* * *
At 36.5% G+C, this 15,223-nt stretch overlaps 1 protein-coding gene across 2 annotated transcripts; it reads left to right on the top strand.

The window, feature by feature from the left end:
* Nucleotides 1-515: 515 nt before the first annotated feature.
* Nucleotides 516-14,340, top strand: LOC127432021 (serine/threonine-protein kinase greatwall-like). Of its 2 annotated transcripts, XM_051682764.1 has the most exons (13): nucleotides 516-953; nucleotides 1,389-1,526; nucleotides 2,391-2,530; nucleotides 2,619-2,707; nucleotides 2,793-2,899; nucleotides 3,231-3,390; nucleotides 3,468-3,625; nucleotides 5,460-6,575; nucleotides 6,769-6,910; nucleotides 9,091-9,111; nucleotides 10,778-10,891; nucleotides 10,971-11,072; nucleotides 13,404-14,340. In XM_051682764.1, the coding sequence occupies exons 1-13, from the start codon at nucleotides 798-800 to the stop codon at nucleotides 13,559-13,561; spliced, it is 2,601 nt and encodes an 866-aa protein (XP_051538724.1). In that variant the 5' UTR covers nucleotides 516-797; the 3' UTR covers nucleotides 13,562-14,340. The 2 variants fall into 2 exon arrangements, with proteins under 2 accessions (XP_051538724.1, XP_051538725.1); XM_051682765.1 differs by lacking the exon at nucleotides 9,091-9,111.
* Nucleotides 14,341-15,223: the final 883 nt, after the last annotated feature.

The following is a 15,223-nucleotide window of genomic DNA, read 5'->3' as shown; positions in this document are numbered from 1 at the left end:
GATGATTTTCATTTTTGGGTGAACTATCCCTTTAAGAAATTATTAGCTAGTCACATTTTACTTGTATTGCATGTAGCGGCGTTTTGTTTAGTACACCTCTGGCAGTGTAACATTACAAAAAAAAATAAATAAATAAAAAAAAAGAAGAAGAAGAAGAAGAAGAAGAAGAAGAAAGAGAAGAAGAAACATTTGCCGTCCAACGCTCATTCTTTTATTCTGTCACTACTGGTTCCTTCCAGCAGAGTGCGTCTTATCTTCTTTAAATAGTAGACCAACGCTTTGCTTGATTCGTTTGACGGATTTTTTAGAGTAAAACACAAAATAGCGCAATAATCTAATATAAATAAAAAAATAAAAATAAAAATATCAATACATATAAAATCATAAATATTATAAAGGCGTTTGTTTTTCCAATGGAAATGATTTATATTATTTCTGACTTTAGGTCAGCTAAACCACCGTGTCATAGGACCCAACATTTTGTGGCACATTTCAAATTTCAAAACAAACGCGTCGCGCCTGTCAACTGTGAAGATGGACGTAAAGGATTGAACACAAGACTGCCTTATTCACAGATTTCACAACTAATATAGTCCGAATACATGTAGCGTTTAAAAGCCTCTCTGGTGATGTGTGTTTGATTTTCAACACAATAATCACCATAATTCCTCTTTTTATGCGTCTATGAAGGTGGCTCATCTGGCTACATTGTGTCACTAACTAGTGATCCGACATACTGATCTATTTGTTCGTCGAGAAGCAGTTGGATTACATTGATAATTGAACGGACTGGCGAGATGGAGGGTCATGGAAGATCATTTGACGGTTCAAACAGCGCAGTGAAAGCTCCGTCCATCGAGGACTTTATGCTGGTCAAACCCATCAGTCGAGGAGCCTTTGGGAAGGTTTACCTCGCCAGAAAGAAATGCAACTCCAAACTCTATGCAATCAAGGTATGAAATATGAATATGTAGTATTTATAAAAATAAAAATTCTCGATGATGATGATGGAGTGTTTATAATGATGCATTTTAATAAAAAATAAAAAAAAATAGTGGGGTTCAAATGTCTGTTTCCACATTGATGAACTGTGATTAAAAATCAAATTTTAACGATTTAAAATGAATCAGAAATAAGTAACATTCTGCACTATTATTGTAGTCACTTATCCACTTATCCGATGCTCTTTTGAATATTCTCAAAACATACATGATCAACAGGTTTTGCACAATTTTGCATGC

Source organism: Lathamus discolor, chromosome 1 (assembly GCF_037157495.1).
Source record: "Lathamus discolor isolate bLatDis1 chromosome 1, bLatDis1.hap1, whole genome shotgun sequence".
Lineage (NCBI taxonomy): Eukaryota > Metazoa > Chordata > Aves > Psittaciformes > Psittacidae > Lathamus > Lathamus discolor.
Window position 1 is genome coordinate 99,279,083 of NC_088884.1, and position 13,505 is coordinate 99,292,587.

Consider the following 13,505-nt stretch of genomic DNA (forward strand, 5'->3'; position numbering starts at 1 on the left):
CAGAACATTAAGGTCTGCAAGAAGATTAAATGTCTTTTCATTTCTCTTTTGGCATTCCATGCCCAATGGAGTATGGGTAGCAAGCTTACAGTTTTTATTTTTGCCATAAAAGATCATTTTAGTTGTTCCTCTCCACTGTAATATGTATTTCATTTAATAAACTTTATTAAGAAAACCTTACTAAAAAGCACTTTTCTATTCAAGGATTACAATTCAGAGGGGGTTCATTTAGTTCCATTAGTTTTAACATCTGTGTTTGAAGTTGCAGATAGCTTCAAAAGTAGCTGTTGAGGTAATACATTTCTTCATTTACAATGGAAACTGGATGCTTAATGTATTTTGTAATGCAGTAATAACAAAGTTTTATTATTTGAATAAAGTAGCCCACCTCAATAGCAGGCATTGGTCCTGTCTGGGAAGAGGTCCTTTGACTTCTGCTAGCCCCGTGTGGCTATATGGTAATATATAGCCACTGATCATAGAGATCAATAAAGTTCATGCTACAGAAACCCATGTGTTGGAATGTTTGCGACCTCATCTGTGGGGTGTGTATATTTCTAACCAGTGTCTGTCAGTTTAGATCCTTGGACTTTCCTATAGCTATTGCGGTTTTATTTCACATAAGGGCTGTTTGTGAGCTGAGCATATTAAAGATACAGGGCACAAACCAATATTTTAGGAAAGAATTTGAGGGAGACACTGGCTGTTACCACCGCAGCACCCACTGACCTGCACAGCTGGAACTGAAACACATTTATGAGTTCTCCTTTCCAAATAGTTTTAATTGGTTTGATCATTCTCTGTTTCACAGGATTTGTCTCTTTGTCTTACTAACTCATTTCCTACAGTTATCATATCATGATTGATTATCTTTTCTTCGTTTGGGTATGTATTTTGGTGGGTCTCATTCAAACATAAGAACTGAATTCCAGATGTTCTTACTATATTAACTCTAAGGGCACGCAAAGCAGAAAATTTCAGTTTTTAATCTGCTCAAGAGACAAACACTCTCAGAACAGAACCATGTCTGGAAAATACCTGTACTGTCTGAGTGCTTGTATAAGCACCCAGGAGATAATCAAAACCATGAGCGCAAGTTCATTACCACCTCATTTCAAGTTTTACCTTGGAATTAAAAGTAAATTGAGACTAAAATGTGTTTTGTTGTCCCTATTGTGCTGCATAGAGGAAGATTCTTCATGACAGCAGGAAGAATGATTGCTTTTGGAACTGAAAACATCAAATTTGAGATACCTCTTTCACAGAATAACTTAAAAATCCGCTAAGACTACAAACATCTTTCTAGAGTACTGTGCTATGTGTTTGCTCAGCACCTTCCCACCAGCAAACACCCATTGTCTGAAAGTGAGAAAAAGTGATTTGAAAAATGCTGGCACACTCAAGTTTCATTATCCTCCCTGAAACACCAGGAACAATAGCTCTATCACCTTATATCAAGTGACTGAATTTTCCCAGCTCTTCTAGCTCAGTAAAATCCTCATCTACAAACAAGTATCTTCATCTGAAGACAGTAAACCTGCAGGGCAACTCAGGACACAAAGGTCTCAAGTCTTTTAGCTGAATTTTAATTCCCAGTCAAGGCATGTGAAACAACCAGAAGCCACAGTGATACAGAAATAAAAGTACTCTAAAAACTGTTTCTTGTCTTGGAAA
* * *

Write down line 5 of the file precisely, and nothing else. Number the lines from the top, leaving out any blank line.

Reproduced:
* Nucleotides 14,341-15,223: the final 883 nt, after the last annotated feature.